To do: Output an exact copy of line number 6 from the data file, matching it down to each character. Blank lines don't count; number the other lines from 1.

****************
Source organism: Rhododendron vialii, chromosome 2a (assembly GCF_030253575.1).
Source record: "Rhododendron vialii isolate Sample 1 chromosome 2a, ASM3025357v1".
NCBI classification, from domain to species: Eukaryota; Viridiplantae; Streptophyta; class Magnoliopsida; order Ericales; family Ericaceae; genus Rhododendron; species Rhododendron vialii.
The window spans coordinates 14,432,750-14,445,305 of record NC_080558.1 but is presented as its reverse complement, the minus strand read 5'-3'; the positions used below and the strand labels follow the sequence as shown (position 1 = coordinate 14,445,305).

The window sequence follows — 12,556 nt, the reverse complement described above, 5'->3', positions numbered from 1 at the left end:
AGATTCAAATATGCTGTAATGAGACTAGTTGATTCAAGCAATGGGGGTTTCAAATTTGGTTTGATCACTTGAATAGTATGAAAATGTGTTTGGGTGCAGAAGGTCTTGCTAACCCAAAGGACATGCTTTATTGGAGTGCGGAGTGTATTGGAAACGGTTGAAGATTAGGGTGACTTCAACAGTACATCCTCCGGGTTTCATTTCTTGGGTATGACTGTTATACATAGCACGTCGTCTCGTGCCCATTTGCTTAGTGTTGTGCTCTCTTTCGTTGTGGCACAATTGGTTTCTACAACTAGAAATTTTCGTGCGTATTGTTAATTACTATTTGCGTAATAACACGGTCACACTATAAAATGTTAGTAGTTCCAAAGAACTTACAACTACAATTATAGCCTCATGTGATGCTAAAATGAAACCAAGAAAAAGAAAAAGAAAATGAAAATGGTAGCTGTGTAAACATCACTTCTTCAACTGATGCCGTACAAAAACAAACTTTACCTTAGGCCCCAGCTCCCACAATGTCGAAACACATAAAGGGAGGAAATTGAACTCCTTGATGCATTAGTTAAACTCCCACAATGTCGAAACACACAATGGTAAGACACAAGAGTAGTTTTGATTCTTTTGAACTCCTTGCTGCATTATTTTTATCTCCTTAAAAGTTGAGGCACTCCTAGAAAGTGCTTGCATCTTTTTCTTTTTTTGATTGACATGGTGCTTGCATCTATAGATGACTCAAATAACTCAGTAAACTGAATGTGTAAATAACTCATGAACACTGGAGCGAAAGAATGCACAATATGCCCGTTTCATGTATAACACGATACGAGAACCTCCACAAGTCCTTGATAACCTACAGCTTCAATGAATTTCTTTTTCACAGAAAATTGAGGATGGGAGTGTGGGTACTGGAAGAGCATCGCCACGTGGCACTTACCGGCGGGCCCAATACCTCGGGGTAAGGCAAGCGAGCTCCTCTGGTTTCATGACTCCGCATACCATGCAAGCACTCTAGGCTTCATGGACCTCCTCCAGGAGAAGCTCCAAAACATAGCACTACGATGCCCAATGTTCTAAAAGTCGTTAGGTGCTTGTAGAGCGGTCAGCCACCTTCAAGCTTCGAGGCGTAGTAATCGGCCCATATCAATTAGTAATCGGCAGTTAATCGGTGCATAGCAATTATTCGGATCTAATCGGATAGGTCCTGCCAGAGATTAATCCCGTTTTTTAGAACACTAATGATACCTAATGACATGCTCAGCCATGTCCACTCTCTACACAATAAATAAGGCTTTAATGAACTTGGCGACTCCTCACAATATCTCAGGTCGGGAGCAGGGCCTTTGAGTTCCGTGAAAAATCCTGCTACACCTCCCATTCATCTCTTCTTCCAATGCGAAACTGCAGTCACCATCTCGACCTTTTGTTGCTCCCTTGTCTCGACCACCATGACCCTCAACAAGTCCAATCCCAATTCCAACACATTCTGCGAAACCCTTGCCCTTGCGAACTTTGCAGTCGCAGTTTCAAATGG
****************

AGATTCAAATATGCTGTAATGAGACTAGTTGATTCAAGCAATGGGGGTTTCAAATTTGGTTTGATCACTTGAATAGTATGAAAATGTGTTTGGGTGCAGAAGGTCTTGCTAACCCAAAGGACATGCTTTATTGGAGTGCGGAGTGTATTGGAAACGGTTGAAGATTAGGGTGACTTCAACAGTACATCCTCCGGGTTTCATTTCTTGGGTATGACTGTTATACATAGCACGTCGTCTCGTGCCCATTTGCTTAGTGTTGTGCTCTCTTTCGTTGTGGCACAATTGGTTTCTACAACTAGAAATTTTCGTGCGTATTGTTAATTACTATTTGCGTAATAACACGGTCACACTATAAAATGTTAGTAGTTCCAAAGAACTTACAACTACAATTATAGCCTCATGTGATGCTAAAATGAAACCAAGAAAAAGAAAAAGAAAATGAAAATGGTAGCTGTGTAAACATCACTTCTTCAACTGATGCCGTACAAAAACAAACTTTACCTTAGGCCCCAGCTCCCACAATGTCGAAACACATAAAGGGAGGAAATTGAACTCCTTGATGCATTAGTTAAACTCCCACAATGTCGAAACACACAATGGTAAGACACAAGAGTAGTTTTGATTCTTTTGAACTCCTTGCTGCATTATTTTTATCTCCTTAAAAGTTGAGGCACTCCTAGAAAGTGCTTGCATCTTTTTCTTTTTTTGATTGACATGGTGCTTGCATCTATAGATGACTCAAATAACTCAGTAAACTGAATGTGTAAATAACTCATGAACACTGGAGCGAAAGAATGCACAATATGCCCGTTTCATGTATAACACGATACGAGAACCTCCACAAGTCCTTGATAACCTACAGCTTCAATGAATTTCTTTTTCACAGAAAATTGAGGATGGGAGTGTGGGTACTGGAAGAGCATCGCCACGTGGCACTTACCGGCGGGCCCAATACCTCGGGGTAAGGCAAGCGAGCTCCTCTGGTTTCATGACTCCGCATACCATGCAAGCACTCTAGGCTTCATGGACCTCCTCCAGGAGAAGCTCCAAAACATAGCACTACGATGCCCAATGTTCTAAAAGTCGTTAGGTGCTTGTAGAGCGGTCAGCCACCTTCAAGCTTCGAGGCGTAGTAATCGGCCCATATCAATTAGTAATCGGCAGTTAATCGGTGCATAGCAATTATTCGGATCTAATCGGATAGGTCCTGCCAGAGATTAATCCCGTTTTTTAGAACACTAATGATACCTAATGACATGCTCAGCCATGTCCACTCTCTACACAATAAATAAGGCTTTAATGAACTTGGCGACTCCTCACAATATCTCAGGTCGGGAGCAGGGCCTTTGAGTTCCGTGAAAAATCCTGCTACACCTCCCATTCATCTCTTCTTCCAATGCGAAACTGCAGTCACCATCTCGACCTTTTGTTGCTCCCTTGTCTCGACCACCATGACCCTCAACAAGTCCAATCCCAATTCCAACACATTCTGCGAAACCCTTGCCCTTGCGAACTTTGCAGTCGCAGTTTCAAATGG